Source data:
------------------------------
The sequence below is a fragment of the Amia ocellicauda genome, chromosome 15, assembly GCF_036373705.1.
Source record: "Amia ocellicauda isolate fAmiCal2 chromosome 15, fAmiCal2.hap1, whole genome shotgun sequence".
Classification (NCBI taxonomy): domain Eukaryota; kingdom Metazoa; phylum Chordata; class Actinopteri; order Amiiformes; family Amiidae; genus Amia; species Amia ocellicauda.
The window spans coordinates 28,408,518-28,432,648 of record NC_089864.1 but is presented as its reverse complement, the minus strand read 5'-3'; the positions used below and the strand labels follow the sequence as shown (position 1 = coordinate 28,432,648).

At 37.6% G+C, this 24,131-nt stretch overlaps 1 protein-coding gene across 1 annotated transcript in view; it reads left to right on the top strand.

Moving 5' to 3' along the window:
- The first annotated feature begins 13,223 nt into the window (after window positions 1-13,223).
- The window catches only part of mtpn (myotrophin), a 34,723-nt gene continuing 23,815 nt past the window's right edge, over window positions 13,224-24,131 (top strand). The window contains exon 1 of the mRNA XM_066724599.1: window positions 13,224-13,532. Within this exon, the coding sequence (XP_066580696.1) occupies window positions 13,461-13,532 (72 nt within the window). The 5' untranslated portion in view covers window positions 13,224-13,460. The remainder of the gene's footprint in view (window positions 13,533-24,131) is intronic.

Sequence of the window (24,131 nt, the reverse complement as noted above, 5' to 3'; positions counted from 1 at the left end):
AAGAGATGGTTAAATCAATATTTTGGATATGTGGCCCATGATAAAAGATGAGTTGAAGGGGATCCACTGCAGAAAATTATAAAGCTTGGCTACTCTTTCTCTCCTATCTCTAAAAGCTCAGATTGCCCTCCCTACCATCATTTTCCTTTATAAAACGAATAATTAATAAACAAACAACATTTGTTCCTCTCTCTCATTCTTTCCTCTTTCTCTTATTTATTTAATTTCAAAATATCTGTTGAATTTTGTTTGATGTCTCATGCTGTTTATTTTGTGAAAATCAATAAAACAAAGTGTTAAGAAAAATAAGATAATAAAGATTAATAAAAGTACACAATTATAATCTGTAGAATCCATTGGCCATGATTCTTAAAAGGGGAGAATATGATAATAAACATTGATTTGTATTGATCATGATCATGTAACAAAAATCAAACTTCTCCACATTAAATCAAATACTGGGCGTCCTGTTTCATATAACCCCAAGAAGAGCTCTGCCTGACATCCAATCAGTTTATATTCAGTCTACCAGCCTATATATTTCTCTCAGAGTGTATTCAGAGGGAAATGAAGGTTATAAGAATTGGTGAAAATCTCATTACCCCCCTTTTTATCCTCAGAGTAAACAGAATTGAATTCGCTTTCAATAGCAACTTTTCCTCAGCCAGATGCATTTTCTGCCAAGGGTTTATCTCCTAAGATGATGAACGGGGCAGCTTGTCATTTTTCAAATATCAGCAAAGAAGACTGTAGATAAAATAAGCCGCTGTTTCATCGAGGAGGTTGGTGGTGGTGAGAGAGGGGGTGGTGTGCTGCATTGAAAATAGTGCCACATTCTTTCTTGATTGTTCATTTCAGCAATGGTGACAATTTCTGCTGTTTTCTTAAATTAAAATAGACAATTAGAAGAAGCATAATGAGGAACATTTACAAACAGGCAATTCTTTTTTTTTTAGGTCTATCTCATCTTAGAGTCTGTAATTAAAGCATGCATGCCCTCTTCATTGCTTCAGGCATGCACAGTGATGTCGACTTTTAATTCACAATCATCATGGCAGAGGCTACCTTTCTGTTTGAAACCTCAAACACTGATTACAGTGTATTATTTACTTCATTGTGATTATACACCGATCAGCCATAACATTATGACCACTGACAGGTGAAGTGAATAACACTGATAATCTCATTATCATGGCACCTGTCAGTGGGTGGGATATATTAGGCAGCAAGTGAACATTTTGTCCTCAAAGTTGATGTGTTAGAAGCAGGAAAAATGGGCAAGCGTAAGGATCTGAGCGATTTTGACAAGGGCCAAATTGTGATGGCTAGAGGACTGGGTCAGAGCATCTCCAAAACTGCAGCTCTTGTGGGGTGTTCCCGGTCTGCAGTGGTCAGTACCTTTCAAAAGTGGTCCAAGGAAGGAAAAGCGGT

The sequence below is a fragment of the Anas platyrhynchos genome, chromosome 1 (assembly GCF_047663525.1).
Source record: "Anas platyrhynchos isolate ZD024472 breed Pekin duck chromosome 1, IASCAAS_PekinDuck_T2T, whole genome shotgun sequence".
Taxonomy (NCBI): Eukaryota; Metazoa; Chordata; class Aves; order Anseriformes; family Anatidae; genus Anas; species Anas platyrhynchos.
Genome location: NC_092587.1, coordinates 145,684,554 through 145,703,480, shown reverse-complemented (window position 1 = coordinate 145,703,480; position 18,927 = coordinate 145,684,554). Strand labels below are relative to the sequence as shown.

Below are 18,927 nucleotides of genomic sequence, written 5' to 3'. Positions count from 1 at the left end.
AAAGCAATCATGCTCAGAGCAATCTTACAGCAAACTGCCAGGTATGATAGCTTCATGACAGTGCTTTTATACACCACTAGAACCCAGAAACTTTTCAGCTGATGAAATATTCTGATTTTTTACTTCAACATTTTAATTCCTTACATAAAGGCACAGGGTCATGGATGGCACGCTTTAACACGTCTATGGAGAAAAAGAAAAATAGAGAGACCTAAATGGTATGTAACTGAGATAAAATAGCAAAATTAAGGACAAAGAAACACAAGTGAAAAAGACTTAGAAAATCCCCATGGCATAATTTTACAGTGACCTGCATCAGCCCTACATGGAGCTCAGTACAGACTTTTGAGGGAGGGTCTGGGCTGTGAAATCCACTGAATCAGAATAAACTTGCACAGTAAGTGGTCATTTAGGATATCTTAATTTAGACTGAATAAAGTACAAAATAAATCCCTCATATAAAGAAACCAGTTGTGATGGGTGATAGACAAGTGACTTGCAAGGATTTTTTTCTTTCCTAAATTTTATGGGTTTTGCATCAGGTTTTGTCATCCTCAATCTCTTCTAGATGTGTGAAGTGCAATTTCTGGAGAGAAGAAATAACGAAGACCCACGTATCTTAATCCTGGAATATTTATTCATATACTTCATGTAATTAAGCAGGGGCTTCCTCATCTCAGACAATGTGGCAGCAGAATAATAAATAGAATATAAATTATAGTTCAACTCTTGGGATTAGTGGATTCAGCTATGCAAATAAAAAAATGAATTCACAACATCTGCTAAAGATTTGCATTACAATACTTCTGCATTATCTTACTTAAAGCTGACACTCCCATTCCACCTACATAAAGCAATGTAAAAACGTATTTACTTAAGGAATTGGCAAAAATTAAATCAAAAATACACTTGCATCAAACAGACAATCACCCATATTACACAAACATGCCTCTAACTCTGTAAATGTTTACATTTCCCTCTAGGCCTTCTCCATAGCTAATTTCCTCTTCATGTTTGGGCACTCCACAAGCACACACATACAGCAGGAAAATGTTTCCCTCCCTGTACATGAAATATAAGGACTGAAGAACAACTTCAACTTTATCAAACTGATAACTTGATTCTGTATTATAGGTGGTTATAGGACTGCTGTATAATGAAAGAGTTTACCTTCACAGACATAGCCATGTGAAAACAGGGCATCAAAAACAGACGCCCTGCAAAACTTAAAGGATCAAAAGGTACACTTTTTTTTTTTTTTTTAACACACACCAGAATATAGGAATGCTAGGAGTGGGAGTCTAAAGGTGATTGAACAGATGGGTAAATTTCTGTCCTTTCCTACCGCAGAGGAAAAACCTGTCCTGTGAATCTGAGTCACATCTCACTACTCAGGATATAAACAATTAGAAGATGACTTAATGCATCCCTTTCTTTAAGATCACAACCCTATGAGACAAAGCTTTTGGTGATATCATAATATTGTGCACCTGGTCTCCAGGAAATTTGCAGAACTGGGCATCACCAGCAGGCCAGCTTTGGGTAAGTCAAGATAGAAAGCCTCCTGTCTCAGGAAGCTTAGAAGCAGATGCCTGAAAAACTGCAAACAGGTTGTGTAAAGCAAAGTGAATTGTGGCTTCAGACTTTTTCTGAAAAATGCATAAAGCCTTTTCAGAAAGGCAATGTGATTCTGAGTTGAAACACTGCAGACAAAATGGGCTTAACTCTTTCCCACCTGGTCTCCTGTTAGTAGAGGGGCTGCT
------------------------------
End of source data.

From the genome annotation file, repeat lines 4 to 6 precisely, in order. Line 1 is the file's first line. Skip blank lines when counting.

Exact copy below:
The window spans coordinates 28,408,518-28,432,648 of record NC_089864.1 but is presented as its reverse complement, the minus strand read 5'-3'; the positions used below and the strand labels follow the sequence as shown (position 1 = coordinate 28,432,648).

At 37.6% G+C, this 24,131-nt stretch overlaps 1 protein-coding gene across 1 annotated transcript in view; it reads left to right on the top strand.

Moving 5' to 3' along the window: